Erika: Oh, yes and definitely you don’t need to eat everything raw. Unless you want to go and dive into a nice steak tartare or carpaccio which I highly recommend. (laughing) No, I mean, I don’t feel deprived at all. You know, especially once I kind of went from my book and recreated all of these recipes. It was kind of a way for me not to feel deprived like I’m missing out all of those things. You know, sometimes when you’re traveling or you’re out, you see your friends eating a piece of pizza or something you’re just like, “Oh, I wish I could just eat it”, but then you really don’t, you know? (laughing) You know that you wouldn’t feel better if you ate that. You know you’ll feel better if you eat these other things but, I mean, I don’t feel like I feel deprived at all. There’s plenty of things that you can do with a Paleo diet. It’s definitely not all raw and salads and, you know… It’s not as boring and strict as you might imagine it is. You can really be creative and get a lot of really amazing flavors. And I find when you keep things simple and you use really fresh ingredients. Like, I love to cook with fresh herbs and fresh seasonings and some things like that. You realize how a lot of places would just use sauces and, you know, things that they put on it to kind of mask the flavor of low-quality food and things like that. But when you get a really good steak or, you know, a really great piece of fish and you keep it really fresh and simple, the flavor of the food really comes through and you realize how delicious just a simple food really can be.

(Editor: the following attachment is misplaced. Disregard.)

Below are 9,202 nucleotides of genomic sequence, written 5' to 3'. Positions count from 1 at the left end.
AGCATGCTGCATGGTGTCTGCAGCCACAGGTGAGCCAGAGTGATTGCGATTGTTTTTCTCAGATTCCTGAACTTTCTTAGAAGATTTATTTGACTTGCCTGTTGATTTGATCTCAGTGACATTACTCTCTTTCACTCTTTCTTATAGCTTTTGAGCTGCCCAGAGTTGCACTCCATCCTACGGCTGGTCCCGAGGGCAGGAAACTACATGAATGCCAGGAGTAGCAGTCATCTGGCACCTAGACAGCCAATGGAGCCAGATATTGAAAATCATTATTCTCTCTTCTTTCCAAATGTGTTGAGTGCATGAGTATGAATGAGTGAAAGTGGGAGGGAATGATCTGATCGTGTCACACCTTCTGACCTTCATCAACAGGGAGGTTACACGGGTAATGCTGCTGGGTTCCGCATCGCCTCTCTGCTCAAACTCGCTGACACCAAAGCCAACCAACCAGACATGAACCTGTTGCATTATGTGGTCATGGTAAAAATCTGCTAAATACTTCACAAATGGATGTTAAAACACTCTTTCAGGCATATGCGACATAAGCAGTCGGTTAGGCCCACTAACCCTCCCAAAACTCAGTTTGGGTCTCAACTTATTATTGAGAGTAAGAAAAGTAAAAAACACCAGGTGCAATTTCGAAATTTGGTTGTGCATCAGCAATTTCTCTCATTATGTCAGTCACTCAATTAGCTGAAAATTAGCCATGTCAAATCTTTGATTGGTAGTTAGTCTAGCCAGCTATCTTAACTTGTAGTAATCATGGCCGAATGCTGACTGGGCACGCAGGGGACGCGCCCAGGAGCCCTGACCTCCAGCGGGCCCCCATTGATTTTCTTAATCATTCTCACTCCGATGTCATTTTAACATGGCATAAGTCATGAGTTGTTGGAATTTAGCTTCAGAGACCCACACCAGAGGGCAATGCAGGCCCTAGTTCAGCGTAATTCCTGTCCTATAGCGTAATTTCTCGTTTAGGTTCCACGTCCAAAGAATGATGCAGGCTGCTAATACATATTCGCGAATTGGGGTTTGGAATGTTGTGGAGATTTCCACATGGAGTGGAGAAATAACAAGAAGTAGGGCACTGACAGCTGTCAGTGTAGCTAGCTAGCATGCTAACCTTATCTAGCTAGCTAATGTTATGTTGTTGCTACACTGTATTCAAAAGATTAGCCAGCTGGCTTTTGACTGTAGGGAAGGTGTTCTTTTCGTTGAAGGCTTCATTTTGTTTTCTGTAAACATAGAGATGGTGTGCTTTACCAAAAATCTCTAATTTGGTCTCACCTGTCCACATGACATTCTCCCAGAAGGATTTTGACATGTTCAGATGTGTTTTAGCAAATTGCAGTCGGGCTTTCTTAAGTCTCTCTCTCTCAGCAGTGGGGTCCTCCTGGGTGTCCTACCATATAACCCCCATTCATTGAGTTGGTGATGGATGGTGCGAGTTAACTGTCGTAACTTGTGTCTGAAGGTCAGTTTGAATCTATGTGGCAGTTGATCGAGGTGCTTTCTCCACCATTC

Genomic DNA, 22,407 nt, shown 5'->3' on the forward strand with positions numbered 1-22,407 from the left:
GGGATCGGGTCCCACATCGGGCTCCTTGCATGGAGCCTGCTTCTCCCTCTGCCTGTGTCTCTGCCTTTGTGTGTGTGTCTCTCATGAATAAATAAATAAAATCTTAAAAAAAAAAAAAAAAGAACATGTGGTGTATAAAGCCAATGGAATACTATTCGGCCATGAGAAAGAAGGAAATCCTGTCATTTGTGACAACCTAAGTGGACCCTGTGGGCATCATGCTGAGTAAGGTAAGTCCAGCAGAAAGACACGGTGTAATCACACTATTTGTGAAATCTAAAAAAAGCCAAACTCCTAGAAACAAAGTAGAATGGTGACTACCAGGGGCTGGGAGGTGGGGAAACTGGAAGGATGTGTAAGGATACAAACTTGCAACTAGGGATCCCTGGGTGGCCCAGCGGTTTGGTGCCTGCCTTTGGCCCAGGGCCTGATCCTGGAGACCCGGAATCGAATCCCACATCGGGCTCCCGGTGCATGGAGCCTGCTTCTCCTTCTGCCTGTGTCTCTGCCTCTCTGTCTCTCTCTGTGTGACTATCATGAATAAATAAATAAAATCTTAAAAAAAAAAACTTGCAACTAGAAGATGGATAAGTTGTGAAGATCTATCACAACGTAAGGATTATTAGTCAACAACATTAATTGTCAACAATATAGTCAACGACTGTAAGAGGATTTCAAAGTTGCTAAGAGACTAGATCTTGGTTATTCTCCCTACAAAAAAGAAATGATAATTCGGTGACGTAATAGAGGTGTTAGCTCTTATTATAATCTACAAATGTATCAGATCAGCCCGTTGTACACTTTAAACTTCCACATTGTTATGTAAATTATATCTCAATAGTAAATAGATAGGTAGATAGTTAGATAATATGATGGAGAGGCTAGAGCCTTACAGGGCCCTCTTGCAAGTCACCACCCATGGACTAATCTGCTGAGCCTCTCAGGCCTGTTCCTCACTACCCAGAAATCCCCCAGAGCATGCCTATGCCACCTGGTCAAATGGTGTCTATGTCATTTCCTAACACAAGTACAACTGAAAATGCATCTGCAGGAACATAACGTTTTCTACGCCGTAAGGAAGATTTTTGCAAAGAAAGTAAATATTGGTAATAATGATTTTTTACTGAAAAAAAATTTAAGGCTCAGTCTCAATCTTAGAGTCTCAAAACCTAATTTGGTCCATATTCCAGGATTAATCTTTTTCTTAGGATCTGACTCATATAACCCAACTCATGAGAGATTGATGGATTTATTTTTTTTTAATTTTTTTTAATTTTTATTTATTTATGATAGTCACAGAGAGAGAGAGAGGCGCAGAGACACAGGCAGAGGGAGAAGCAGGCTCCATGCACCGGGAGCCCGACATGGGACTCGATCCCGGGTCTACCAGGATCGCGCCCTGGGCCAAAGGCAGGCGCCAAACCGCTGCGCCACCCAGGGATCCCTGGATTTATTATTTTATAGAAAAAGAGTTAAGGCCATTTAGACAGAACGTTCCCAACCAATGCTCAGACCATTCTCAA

Host: Your book, the Wandering Palate is available online. If we want to go to your website, what is your website address?
Erika: Absolutely. It’s thetrailtohealth.com and you can find my book there. And it’s also available on Amazon as well.
Host: Now, the pictures in your book, are these foods that you actually made?
Erika: Yes. I did all of the photography, all of the design of the book as well.